For today, I want to let you see part of the story Jack Andraka shared with us last Sunday, about how paywalls impacted on his research. Here’s the conversation, which I have taken the liberty of embroidering with a few resources and links and videos (and there are a LOT more where these came from, especially the videos). To start with, WHO is Jack Andraka?
Jack is 16 years old. Jack was at the State of the Union address as the guest of President Obama. Why? Because Jack has developed a new test for diagnosing pancreatic cancer, a test that is more accurate (~100%) and faster (168x), and cheaper than anything we already have (26,000x, yes, really). This is critical simply because, as with so many other cancers, early diagnosis improves survival, DRASTICALLY. (Hey, Jack? Next time, look at ovarian cancer, please. KThxBai. Oh, wait. The test you already developed might work. Oh, and lung cancer, too? Awesome!)
You Don’t Know Jack
You Don’t Know Jack (by Morgan Spurlock): http://vimeo.com/56769793#at=0
Jack has won a bunch of awards for this: Intel® International Science and Engineering Fair® 2012: Gordon E. Moore Award; MIT Think; Smithsonian American Ingenuity Award.
Young Innovator Achieves Childhood Dream at Intel ISEF: http://www.youtube.com/watch?v=pmVzs3-GNBc
He’s given TEDx talks. Lots of them.
Jack Andraka: Detecting pancreatic cancer… at 15: http://www.youtube.com/watch?v=Nq4x8C6Dcf8
For A World Without Cancer : Jack Andraka at TEDxOrangeCoast: http://www.youtube.com/watch?v=r55a0FapF2M
My 3 Cents 0n Cancer: Jack Andraka at TEDxSanJoseCAWomen: http://www.youtube.com/watch?v=n9yuAhusVts
Inventing a Low-Cost Test for Cancer at Age 15: Jack Andraka at TEDxMaryland: http://www.youtube.com/watch?v=VehHPwAVL9g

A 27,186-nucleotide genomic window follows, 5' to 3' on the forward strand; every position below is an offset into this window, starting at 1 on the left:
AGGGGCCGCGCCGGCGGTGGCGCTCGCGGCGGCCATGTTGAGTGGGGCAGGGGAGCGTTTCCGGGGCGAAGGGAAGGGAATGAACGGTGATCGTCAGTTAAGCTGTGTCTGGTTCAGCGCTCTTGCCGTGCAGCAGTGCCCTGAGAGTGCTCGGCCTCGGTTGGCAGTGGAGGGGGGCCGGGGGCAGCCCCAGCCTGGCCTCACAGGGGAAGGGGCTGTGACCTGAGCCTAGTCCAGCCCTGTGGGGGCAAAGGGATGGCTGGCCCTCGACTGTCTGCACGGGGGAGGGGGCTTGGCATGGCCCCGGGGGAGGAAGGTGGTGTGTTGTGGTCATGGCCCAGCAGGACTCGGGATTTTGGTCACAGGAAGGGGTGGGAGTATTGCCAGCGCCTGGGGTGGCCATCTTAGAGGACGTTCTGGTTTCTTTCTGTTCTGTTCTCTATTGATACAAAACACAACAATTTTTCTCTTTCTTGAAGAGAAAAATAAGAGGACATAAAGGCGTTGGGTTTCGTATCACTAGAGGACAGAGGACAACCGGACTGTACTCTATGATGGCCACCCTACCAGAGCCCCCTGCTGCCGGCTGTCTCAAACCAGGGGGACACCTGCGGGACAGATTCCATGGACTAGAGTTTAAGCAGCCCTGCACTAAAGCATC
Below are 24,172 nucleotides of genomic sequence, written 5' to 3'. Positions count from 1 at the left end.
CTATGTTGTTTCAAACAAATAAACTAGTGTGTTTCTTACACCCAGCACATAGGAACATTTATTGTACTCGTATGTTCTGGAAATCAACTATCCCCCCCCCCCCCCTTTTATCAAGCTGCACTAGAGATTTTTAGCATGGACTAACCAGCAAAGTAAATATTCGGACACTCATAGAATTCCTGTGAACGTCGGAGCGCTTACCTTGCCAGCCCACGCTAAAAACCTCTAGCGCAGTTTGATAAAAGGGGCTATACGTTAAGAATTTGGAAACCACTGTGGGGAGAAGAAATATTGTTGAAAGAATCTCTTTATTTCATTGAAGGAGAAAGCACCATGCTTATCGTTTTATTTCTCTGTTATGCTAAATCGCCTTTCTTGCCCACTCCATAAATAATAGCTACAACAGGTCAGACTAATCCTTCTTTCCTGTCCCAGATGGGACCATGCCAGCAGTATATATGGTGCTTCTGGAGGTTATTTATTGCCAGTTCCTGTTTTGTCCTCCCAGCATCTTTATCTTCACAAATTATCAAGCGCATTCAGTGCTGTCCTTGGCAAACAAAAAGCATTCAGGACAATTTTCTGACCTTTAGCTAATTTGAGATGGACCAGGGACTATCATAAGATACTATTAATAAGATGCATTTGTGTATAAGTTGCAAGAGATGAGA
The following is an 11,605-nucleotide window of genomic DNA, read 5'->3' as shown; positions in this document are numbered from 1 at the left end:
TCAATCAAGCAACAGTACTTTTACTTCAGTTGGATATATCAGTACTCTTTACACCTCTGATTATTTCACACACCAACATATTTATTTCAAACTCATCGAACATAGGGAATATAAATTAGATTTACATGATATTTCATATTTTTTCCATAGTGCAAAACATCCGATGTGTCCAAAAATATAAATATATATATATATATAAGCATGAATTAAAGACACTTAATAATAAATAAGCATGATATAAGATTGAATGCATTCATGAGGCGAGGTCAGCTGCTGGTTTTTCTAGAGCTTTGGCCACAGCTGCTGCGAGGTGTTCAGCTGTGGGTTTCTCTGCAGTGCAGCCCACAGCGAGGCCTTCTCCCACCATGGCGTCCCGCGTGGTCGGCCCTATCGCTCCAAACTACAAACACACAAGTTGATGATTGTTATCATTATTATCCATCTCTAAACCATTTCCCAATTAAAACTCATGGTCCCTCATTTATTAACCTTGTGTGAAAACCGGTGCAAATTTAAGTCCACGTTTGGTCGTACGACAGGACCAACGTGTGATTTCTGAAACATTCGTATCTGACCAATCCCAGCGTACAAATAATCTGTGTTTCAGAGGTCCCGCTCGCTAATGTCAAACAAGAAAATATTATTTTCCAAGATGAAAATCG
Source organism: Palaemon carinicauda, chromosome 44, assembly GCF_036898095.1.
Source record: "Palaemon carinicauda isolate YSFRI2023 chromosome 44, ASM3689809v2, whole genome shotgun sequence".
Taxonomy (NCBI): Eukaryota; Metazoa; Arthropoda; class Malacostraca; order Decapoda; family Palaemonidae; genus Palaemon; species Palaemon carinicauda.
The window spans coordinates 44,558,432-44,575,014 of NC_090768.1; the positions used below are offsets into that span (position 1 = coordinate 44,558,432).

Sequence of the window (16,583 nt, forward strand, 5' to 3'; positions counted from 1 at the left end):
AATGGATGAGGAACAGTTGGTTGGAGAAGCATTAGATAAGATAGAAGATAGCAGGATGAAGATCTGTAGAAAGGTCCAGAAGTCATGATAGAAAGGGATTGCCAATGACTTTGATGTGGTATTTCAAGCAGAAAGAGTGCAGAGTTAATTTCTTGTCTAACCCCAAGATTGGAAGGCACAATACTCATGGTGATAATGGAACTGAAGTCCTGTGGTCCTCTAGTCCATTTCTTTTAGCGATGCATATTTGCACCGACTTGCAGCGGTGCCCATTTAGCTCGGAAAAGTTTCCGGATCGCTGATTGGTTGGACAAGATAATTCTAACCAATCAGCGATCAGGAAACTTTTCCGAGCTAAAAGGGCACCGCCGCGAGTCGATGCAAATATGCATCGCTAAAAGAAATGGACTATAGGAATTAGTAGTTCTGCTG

No surprise, he’s been in the news a bit.
Upbin, Bruce. Wait, Did This 15-Year-Old From Maryland Just Change Cancer Treatment? Forbes 6/18/2012 @ 9:08AM http://www.forbes.com/sites/bruceupbin/2012/06/18/wait-did-this-15-year-old-from-maryland-just-change-cancer-treatment/
Nosta, John. Cancer, Innovation and a Boy Named Jack. Forbes 2/01/2013 @ 11:50AM. http://www.forbes.com/sites/johnnosta/2013/02/01/cancer-innovation-and-a-boy-named-jack/
Tucker, Abigail. Jack Andraka, the Teen Prodigy of Pancreatic Cancer. Smithsonian magazine, December 2012. http://www.smithsonianmag.com/science-nature/Jack-Andraka-the-Teen-Prodigy-of-Pancreatic-Cancer-179996151.html
BBC: US teen invents advanced cancer test using Google. BBC 20 August 2012 Last updated at 19:34ET. http://www.bbc.co.uk/news/magazine-19291258
Jack will be the first one to tell you he could not have done this without open access research articles. And he’ll also tell you about all the barriers and struggles he had when the information he needed wasn’t available in open access journals. So, there we get to the question of open access. Time for Jack to speak for himself. And that will happen in part two of this post.